What if Rapunzel Lost Her Hair?

by on February 3, 2016

hair loss

The other day I was reading the story of Rapunzel to my granddaughter, and I started to wonder what would have happened if Rapunzel had a hair loss disorder. The plot of the story hinges on the prince being able to climb up Rapunzel’s hair to meet her since she was locked in a castle tower with only one window and no door. “Rapunzel, Rapunzel, let down your hair so that I may climb the golden stair.”

We often take the amount of hair on our heads for granted, that is until we start losing it. One of the most common complaints I hear from patients of any age, almost as an afterthought, is “Doctor, I seem to be losing my hair.” Normal hair loss is anywhere from 50-100 hairs per day. Hair grows in cycles, and typically lasts 2-6 years. At any given time, 90% of hair is in a growth phase, growing at one-half inch a month, and 10% of the time it’s in resting phase. After 3-4 months the hair in the resting phase falls out, and new hair grows to replace it. The glitch can be when more hair falls out than grows back in. As I was reading the story, I wondered how exceptional was Rapunzel’s hair? Let’s presume that she lived in castle five stories high (50 feet), and her hair grew at the normal rate of one-half inch a month, (or one-half foot a year), and that her hair was always in a growth phase. A quick calculation indicates that in order for Rapunzel’s hair to reach the prince on the ground, she would have to be 100 years old! She clearly lived in a fairy tale.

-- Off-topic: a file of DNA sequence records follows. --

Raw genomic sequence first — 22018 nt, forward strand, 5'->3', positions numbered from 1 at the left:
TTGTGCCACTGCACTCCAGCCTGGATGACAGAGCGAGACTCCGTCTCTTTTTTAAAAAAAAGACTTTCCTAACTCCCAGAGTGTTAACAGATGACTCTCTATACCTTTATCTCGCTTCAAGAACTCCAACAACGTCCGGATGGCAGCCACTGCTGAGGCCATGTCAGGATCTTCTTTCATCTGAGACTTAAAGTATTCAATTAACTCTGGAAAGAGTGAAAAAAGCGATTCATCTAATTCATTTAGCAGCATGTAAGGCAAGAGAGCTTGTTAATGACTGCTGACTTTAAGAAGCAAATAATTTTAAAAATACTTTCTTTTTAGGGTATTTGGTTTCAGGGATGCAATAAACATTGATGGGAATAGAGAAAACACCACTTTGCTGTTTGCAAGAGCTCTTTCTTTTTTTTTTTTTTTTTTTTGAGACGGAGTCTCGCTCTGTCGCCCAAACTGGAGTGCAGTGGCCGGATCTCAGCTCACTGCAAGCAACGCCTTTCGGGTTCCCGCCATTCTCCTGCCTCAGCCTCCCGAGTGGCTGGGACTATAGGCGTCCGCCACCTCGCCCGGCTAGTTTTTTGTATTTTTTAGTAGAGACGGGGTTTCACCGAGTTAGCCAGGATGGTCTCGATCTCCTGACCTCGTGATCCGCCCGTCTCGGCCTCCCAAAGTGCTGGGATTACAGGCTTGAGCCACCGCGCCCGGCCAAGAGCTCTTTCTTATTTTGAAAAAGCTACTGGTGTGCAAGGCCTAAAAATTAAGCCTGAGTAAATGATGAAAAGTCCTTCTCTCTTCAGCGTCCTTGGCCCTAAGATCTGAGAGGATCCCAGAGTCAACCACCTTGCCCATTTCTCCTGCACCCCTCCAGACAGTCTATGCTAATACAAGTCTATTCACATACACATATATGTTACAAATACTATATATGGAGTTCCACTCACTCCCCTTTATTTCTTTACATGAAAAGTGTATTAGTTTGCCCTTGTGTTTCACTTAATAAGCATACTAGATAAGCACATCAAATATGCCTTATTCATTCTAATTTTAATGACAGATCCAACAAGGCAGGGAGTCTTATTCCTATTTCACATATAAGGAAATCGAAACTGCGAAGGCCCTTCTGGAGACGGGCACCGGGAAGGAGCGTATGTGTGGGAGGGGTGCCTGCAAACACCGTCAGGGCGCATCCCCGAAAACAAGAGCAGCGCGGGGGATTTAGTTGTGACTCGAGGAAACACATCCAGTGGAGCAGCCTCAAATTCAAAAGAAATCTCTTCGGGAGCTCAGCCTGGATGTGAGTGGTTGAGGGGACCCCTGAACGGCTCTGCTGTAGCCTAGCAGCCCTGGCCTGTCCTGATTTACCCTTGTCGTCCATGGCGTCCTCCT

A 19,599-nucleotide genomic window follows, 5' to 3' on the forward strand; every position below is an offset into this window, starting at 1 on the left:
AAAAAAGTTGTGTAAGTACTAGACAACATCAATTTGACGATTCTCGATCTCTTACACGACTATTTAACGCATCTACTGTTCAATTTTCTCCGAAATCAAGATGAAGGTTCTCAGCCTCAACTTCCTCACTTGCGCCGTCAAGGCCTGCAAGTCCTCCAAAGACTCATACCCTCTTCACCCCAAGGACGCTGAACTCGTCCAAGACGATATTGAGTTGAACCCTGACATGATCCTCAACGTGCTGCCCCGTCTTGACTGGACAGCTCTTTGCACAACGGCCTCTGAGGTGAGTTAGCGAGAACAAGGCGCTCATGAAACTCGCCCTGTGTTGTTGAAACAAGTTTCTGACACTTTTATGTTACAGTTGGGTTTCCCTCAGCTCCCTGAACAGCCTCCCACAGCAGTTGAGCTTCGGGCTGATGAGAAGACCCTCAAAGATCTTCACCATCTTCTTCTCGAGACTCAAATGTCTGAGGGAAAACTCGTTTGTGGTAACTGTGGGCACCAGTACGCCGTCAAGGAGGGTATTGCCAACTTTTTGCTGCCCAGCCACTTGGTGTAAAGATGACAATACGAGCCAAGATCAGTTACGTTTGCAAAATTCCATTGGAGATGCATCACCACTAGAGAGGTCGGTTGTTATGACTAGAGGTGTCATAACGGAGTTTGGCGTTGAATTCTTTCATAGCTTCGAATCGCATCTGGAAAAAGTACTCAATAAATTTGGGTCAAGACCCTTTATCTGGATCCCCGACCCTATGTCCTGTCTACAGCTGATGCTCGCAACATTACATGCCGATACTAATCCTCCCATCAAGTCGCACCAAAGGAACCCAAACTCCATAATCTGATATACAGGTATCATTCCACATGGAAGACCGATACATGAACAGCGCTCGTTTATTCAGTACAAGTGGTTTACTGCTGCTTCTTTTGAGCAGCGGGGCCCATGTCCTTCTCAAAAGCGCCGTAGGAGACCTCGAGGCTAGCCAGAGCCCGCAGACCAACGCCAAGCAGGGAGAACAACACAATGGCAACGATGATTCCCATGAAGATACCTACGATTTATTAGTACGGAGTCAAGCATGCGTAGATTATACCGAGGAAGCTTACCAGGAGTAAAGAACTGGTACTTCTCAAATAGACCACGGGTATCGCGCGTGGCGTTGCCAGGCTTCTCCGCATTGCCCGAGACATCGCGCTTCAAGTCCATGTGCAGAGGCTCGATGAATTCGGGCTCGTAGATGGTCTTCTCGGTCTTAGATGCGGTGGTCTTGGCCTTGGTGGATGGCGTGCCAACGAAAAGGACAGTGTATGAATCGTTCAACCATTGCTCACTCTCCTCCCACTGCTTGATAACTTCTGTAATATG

When patients ask about unusual hair loss, I inspect the scalp. Men sustain hair loss in two places – a pattern of receding hair line, and balding at the top of the head or crown. When women lose hair, typically the frontal hairline is preserved, and there is diffuse hair thinning of the top of the head. (If a woman sustains male pattern baldness, this leads me to suspect a medical condition where there is an excess of male hormones such as in polycystic ovary syndrome.) Around two-thirds of men develop some balding during their lifetime, but women’s hair loss is common too. Over 50% of women over the age of 80 have hair loss. Hair loss in women can be particularly devastating since it can result in low self-esteem. Perhaps the one thing that helped Rapunzel’s confidence despite her lonely imprisonment was her bountiful head of hair.